Illuminating the Word: The Saint John’s Bible

Illuminating the Word: The Saint John’s Bible


(ethereal music) – [Anne] We now have a box
of Kleenex in the gallery because people have,
in many instances, a physical, visceral reaction. – [Maureen] We’re
part of a world tour, and we are very, very grateful
to have been selected. – Saint John’s
Bible is the exhibit called Illuminating the Word, a 68 original folios
of the project, The Saint John’s Bible,
the first hand-illuminated, hand-calligraphied Bible commissioned by Benedictine
monastery in 500 years. The collection of pages
covers the Old Testament and the New Testament, and was developed and
worked on by 25 artists, calligraphers, and artisans
from around the world. The Saint John’s Abbey
commissioned the Bible from the Queen’s
calligrapher, Donald Jackson, who put together a team
of experts, artisans, craftspeople to work on the
project over a period of time to develop the artwork, the
script, the information, and the tools needed to
reproduce a medieval manuscript, but one designed
in the 21st century for 21st century people. (ethereal music) – It has been lots of
work, a labor of love for many, many years. It actually started back in 2010 when one of my volunteers said, “You have got to
get this exhibit “of the Saint John’s
Bible prints,” and I couldn’t imagine
anything duller but I decided yeah,
let’s go ahead. It’s been four years
of committee work starting with some plain
negotiating the contract to a facilities check, make sure that we would be able
to have the right lighting, the security that’s
needed, the do’s and help, all of those things,
and that took time, as well as all the programming
throughout the community that has been developed that does not happen overnight. – So what they did was they
scraped off their black, and they mixed with
two substances. I started following the project, and keeping up to date on it, and when I have had
opportunity to talk about it, or lecture on it, or teach
around it, I’ve jumped to that because this is the
project that, for me, really makes a lot of
those heritage crafts like calligraphy,
like illumination,
like cutting a quilt makes those crafts
real and valid. Calligraphy comes from the
Greek word beautiful writing, and it’s not handwriting. If you look at my handwriting, it looks like a beetle crawled
across the page and died. Calligraphy is the combination
of thick and thin strokes creating an interplay
of dark and light, and delivering words or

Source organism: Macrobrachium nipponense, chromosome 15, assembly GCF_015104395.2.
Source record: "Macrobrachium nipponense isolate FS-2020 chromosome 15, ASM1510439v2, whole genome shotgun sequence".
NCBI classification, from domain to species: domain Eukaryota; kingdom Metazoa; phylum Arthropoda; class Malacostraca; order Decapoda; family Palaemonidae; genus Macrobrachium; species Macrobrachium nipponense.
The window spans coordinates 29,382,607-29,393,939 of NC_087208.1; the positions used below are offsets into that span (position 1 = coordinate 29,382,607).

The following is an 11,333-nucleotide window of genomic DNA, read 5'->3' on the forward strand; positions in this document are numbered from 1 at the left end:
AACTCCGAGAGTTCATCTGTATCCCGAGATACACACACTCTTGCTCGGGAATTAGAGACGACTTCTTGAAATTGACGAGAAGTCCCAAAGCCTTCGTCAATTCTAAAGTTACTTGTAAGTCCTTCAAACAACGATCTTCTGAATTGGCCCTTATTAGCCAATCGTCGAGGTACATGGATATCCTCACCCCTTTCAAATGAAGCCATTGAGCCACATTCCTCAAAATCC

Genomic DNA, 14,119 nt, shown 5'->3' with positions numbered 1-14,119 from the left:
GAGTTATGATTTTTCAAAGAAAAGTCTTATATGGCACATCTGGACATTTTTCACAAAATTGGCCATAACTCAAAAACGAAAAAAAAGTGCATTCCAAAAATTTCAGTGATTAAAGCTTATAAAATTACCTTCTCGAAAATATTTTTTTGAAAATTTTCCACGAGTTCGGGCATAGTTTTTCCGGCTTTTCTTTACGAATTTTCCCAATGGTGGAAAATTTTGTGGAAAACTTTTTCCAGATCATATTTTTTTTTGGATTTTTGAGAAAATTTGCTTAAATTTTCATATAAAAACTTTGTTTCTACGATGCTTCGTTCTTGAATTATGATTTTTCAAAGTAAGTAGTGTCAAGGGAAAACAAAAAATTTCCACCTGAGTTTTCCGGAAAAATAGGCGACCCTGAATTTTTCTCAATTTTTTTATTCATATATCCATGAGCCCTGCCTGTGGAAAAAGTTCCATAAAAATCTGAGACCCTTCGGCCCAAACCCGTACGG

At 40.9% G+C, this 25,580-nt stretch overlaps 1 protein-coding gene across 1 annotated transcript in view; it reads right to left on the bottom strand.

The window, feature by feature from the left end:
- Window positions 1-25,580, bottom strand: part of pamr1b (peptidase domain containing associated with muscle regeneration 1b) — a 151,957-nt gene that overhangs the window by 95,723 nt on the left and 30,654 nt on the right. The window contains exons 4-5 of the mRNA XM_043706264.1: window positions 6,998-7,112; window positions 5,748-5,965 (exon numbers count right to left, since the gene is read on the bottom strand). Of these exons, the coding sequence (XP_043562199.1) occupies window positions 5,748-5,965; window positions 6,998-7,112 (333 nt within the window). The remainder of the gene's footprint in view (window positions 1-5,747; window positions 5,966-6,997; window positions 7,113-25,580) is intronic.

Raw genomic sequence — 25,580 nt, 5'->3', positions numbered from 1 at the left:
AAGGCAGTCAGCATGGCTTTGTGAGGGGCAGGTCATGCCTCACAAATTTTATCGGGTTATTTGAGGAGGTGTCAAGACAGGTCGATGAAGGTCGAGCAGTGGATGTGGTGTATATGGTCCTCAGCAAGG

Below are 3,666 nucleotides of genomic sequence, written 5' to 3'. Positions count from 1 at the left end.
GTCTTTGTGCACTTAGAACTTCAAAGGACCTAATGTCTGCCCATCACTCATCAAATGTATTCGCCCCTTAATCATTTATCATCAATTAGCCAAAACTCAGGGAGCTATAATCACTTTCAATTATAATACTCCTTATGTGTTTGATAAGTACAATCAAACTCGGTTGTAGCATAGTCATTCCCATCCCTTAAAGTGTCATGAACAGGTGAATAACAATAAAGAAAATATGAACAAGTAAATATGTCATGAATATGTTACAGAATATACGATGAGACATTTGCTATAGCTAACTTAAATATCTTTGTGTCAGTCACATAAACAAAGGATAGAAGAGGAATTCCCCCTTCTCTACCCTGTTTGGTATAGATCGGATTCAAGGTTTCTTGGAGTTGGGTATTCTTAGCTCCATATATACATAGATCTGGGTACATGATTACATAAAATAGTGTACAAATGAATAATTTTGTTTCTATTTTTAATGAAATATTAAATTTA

messages that we read as text. Illumination is
the adding of gold in its simplest sense. So you’ll see
gold, 24-karat gold is widely used throughout the
Saint John’s Bible project to represent the divine,
and that’s the power, one of the powers of
the Saint John’s Bible is the pages are big, so people can gather
around in community and talk and listen
and say to one another, “I see such and such, “but I see such and such.” So they can share and
learn from one another, so it becomes a community
sharing and learning device. And in our modern
world of social media, and firing off angry
Twitter messages, this becomes part
of almost a lost art of building community, of
learning from one another, of letting our
imaginations go wild. (ethereal music) The text on a page took
anywhere from seven to 13 hours for a calligrapher. The illumination, it was
a process on the front end on what was their
illumination gonna look like, and that was a collaboration
between a committee and the artists, and that
process could take months of going backwards and forwards,
and informing each other, and coming up with
a final image. And then putting pigments
and gold to vellum could take a couple of hours, in most cases, a couple of days. – Here we have that he says
that you shall bear a son, and his name shall be Immanuel. – The Dawsons are
trained tour guides. These are people
who have volunteered
their time and talent to get training from Ma’am Kaese to learn everything
they can to do research, and to ask a lot of questions,
and to be hosts, really, so that the Bible
is never left alone, and can never be unsecured, and so, there is somebody
present at all times that the building is open,
and we have the opportunity to tell the visitors
a little bit more about what is there
to see in here, what’s the big hunk
and deal about this. If you just give a
visitor a few hints, watch for this, watch for that, then they will go
and have experienced each of the artworks themselves. – One of the missions behind
the Saint John’s Bible was that of social justice, how do we recognize people that have traditionally
been pushed to the margins of society, so whether it’s women,
refugees, children, one of the missions
behind the Bible was recognizing the value
those communities have placed historically and socially. So you’ll find links to
things that are unexpected like the illumination on
the family tree of Christ. If you read the biblical
text, it’s male-dominated but in the Saint John’s
Bible illumination, we have the men and
the women referenced. The most common comment
has been I’m coming back. The second most common comment
has been I’m coming back, and I’m bringing somebody else. And then people say things
like how amazing is it that we did this in
the 21st century.

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